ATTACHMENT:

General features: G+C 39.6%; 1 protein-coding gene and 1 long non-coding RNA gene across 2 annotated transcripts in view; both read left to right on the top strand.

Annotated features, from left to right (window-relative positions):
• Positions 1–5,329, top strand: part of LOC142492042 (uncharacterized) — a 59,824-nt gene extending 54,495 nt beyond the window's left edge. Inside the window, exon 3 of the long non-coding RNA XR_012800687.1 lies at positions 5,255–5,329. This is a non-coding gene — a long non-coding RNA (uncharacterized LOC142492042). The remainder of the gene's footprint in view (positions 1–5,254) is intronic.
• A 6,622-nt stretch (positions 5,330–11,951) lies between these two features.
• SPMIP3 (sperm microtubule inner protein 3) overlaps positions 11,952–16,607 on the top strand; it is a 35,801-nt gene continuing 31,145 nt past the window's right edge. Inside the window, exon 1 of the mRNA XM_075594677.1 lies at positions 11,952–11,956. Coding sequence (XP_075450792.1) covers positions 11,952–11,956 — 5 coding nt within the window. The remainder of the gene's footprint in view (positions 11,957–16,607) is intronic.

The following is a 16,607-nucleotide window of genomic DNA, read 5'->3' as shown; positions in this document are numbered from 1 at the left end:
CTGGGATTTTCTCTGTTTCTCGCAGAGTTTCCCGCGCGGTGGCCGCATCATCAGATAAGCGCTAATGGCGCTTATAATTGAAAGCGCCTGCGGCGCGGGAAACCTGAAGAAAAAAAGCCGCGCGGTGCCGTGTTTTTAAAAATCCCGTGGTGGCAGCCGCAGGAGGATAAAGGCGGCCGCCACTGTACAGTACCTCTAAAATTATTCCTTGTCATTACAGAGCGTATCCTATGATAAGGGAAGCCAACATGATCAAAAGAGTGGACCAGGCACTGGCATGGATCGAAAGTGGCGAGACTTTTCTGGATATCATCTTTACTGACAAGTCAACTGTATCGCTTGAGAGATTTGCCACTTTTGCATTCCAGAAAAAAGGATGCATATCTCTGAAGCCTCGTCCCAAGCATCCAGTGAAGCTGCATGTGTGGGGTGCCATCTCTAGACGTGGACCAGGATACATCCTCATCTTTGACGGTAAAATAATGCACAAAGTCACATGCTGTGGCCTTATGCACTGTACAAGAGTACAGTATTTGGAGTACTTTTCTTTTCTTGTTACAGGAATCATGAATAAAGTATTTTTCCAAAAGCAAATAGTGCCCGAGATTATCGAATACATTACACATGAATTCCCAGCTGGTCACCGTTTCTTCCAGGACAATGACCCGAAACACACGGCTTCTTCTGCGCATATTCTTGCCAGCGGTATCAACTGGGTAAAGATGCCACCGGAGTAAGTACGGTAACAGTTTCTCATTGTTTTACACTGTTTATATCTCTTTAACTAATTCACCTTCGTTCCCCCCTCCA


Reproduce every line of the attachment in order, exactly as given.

General features: G+C 39.6%; 1 protein-coding gene and 1 long non-coding RNA gene across 2 annotated transcripts in view; both read left to right on the top strand.

Annotated features, from left to right (window-relative positions):
• Positions 1–5,329, top strand: part of LOC142492042 (uncharacterized) — a 59,824-nt gene extending 54,495 nt beyond the window's left edge. Inside the window, exon 3 of the long non-coding RNA XR_012800687.1 lies at positions 5,255–5,329. This is a non-coding gene — a long non-coding RNA (uncharacterized LOC142492042). The remainder of the gene's footprint in view (positions 1–5,254) is intronic.
• A 6,622-nt stretch (positions 5,330–11,951) lies between these two features.
• SPMIP3 (sperm microtubule inner protein 3) overlaps positions 11,952–16,607 on the top strand; it is a 35,801-nt gene continuing 31,145 nt past the window's right edge. Inside the window, exon 1 of the mRNA XM_075594677.1 lies at positions 11,952–11,956. Coding sequence (XP_075450792.1) covers positions 11,952–11,956 — 5 coding nt within the window. The remainder of the gene's footprint in view (positions 11,957–16,607) is intronic.

The following is a 16,607-nucleotide window of genomic DNA, read 5'->3' as shown; positions in this document are numbered from 1 at the left end:
CTGGGATTTTCTCTGTTTCTCGCAGAGTTTCCCGCGCGGTGGCCGCATCATCAGATAAGCGCTAATGGCGCTTATAATTGAAAGCGCCTGCGGCGCGGGAAACCTGAAGAAAAAAAGCCGCGCGGTGCCGTGTTTTTAAAAATCCCGTGGTGGCAGCCGCAGGAGGATAAAGGCGGCCGCCACTGTACAGTACCTCTAAAATTATTCCTTGTCATTACAGAGCGTATCCTATGATAAGGGAAGCCAACATGATCAAAAGAGTGGACCAGGCACTGGCATGGATCGAAAGTGGCGAGACTTTTCTGGATATCATCTTTACTGACAAGTCAACTGTATCGCTTGAGAGATTTGCCACTTTTGCATTCCAGAAAAAAGGATGCATATCTCTGAAGCCTCGTCCCAAGCATCCAGTGAAGCTGCATGTGTGGGGTGCCATCTCTAGACGTGGACCAGGATACATCCTCATCTTTGACGGTAAAATAATGCACAAAGTCACATGCTGTGGCCTTATGCACTGTACAAGAGTACAGTATTTGGAGTACTTTTCTTTTCTTGTTACAGGAATCATGAATAAAGTATTTTTCCAAAAGCAAATAGTGCCCGAGATTATCGAATACATTACACATGAATTCCCAGCTGGTCACCGTTTCTTCCAGGACAATGACCCGAAACACACGGCTTCTTCTGCGCATATTCTTGCCAGCGGTATCAACTGGGTAAAGATGCCACCGGAGTAAGTACGGTAACAGTTTCTCATTGTTTTACACTGTTTATATCTCTTTAACTAATTCACCTTCGTTCCCCCCTCCA